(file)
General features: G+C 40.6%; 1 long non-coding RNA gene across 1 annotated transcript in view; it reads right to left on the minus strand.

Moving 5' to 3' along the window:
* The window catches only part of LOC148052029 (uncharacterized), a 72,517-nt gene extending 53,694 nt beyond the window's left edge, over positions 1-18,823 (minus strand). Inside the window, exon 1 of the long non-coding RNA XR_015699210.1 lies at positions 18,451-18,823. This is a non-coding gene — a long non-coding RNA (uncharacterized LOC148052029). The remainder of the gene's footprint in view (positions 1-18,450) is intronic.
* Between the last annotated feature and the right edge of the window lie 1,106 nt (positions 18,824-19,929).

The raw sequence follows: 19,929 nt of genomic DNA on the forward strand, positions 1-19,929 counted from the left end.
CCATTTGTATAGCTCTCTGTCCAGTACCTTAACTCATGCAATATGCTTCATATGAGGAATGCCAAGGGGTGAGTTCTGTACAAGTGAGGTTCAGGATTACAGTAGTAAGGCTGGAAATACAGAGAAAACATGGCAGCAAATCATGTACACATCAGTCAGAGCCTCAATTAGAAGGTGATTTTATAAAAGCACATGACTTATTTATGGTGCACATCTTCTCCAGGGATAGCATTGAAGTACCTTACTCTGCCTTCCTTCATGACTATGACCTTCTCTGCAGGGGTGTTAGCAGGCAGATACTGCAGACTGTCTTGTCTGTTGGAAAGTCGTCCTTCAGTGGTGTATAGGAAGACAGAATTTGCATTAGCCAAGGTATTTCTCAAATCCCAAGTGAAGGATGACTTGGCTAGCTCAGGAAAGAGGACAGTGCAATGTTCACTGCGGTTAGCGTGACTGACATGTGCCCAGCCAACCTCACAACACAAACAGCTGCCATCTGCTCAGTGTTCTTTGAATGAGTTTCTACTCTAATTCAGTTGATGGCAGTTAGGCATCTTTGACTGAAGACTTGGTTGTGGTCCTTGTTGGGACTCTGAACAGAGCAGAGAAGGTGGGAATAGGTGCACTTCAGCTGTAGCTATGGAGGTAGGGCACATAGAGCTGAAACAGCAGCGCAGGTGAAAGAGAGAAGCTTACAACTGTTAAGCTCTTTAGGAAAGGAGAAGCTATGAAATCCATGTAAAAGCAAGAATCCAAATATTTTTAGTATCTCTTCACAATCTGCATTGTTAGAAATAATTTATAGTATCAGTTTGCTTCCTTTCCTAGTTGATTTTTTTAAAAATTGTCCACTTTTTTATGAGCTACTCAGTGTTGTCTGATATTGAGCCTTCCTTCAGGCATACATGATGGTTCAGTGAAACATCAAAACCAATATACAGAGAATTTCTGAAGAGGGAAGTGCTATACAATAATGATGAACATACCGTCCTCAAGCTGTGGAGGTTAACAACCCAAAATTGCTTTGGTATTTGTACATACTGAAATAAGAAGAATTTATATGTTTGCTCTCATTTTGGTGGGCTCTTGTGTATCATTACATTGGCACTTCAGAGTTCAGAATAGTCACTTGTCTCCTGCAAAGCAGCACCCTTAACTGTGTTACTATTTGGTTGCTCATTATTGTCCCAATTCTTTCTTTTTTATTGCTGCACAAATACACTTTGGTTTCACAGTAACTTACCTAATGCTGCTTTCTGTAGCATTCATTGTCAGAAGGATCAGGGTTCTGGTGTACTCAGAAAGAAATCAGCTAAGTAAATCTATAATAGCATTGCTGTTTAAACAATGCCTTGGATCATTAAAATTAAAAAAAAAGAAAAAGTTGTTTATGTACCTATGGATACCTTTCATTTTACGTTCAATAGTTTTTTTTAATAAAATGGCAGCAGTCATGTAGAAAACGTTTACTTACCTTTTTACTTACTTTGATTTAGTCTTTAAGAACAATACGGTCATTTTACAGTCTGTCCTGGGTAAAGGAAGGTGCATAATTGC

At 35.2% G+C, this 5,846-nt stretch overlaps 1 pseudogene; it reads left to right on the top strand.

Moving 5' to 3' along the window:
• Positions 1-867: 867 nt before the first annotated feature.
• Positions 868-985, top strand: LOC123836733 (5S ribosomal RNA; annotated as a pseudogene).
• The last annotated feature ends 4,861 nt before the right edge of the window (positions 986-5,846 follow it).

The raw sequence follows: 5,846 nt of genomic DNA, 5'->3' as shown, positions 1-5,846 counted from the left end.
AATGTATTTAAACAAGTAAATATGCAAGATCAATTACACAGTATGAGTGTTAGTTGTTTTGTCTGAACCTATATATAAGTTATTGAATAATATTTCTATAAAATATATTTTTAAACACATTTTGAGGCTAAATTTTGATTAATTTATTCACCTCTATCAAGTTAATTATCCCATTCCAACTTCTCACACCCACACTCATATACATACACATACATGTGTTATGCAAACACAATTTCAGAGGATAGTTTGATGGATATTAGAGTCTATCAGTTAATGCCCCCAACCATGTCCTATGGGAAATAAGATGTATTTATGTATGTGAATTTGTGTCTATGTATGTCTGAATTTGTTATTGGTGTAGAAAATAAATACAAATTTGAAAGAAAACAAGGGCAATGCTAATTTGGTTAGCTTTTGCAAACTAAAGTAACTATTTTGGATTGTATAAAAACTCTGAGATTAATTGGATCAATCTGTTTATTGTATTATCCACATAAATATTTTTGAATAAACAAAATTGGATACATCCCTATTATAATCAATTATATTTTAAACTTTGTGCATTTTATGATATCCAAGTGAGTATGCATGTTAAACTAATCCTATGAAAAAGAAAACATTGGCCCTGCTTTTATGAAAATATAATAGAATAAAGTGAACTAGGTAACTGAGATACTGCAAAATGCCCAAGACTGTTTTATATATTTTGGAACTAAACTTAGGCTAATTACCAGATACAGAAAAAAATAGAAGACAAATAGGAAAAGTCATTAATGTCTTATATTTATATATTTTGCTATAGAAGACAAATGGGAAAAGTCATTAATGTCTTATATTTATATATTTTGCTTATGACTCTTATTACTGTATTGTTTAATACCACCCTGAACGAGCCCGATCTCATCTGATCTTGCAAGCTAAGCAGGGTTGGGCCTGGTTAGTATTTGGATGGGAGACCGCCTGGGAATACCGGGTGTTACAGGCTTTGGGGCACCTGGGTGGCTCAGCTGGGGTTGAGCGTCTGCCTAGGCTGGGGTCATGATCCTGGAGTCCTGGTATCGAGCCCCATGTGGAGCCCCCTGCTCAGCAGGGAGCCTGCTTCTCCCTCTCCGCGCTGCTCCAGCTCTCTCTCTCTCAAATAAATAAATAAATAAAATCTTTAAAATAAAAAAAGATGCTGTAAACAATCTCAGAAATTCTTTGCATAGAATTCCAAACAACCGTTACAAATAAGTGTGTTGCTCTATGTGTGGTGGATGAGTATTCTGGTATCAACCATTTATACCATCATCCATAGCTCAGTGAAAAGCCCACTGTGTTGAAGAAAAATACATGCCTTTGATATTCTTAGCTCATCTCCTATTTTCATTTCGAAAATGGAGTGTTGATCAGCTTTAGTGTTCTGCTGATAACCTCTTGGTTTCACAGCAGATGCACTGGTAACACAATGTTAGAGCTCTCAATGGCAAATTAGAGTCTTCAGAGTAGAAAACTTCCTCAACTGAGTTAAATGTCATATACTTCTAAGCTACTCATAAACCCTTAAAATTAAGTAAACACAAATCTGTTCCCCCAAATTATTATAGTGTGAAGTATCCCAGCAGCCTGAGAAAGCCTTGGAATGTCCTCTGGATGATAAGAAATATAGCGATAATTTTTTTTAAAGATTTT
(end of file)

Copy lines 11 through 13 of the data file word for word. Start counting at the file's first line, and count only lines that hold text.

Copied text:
• The last annotated feature ends 4,861 nt before the right edge of the window (positions 986-5,846 follow it).

The raw sequence follows: 5,846 nt of genomic DNA, 5'->3' as shown, positions 1-5,846 counted from the left end.
AATGTATTTAAACAAGTAAATATGCAAGATCAATTACACAGTATGAGTGTTAGTTGTTTTGTCTGAACCTATATATAAGTTATTGAATAATATTTCTATAAAATATATTTTTAAACACATTTTGAGGCTAAATTTTGATTAATTTATTCACCTCTATCAAGTTAATTATCCCATTCCAACTTCTCACACCCACACTCATATACATACACATACATGTGTTATGCAAACACAATTTCAGAGGATAGTTTGATGGATATTAGAGTCTATCAGTTAATGCCCCCAACCATGTCCTATGGGAAATAAGATGTATTTATGTATGTGAATTTGTGTCTATGTATGTCTGAATTTGTTATTGGTGTAGAAAATAAATACAAATTTGAAAGAAAACAAGGGCAATGCTAATTTGGTTAGCTTTTGCAAACTAAAGTAACTATTTTGGATTGTATAAAAACTCTGAGATTAATTGGATCAATCTGTTTATTGTATTATCCACATAAATATTTTTGAATAAACAAAATTGGATACATCCCTATTATAATCAATTATATTTTAAACTTTGTGCATTTTATGATATCCAAGTGAGTATGCATGTTAAACTAATCCTATGAAAAAGAAAACATTGGCCCTGCTTTTATGAAAATATAATAGAATAAAGTGAACTAGGTAACTGAGATACTGCAAAATGCCCAAGACTGTTTTATATATTTTGGAACTAAACTTAGGCTAATTACCAGATACAGAAAAAAATAGAAGACAAATAGGAAAAGTCATTAATGTCTTATATTTATATATTTTGCTATAGAAGACAAATGGGAAAAGTCATTAATGTCTTATATTTATATATTTTGCTTATGACTCTTATTACTGTATTGTTTAATACCACCCTGAACGAGCCCGATCTCATCTGATCTTGCAAGCTAAGCAGGGTTGGGCCTGGTTAGTATTTGGATGGGAGACCGCCTGGGAATACCGGGTGTTACAGGCTTTGGGGCACCTGGGTGGCTCAGCTGGGGTTGAGCGTCTGCCTAGGCTGGGGTCATGATCCTGGAGTCCTGGTATCGAGCCCCATGTGGAGCCCCCTGCTCAGCAGGGAGCCTGCTTCTCCCTCTCCGCGCTGCTCCAGCTCTCTCTCTCTCAAATAAATAAATAAATAAAATCTTTAAAATAAAAAAAGATGCTGTAAACAATCTCAGAAATTCTTTGCATAGAATTCCAAACAACCGTTACAAATAAGTGTGTTGCTCTATGTGTGGTGGATGAGTATTCTGGTATCAACCATTTATACCATCATCCATAGCTCAGTGAAAAGCCCACTGTGTTGAAGAAAAATACATGCCTTTGATATTCTTAGCTCATCTCCTATTTTCATTTCGAAAATGGAGTGTTGATCAGCTTTAGTGTTCTGCTGATAACCTCTTGGTTTCACAGCAGATGCACTGGTAACACAATGTTAGAGCTCTCAATGGCAAATTAGAGTCTTCAGAGTAGAAAACTTCCTCAACTGAGTTAAATGTCATATACTTCTAAGCTACTCATAAACCCTTAAAATTAAGTAAACACAAATCTGTTCCCCCAAATTATTATAGTGTGAAGTATCCCAGCAGCCTGAGAAAGCCTTGGAATGTCCTCTGGATGATAAGAAATATAGCGATAATTTTTTTTAAAGATTTT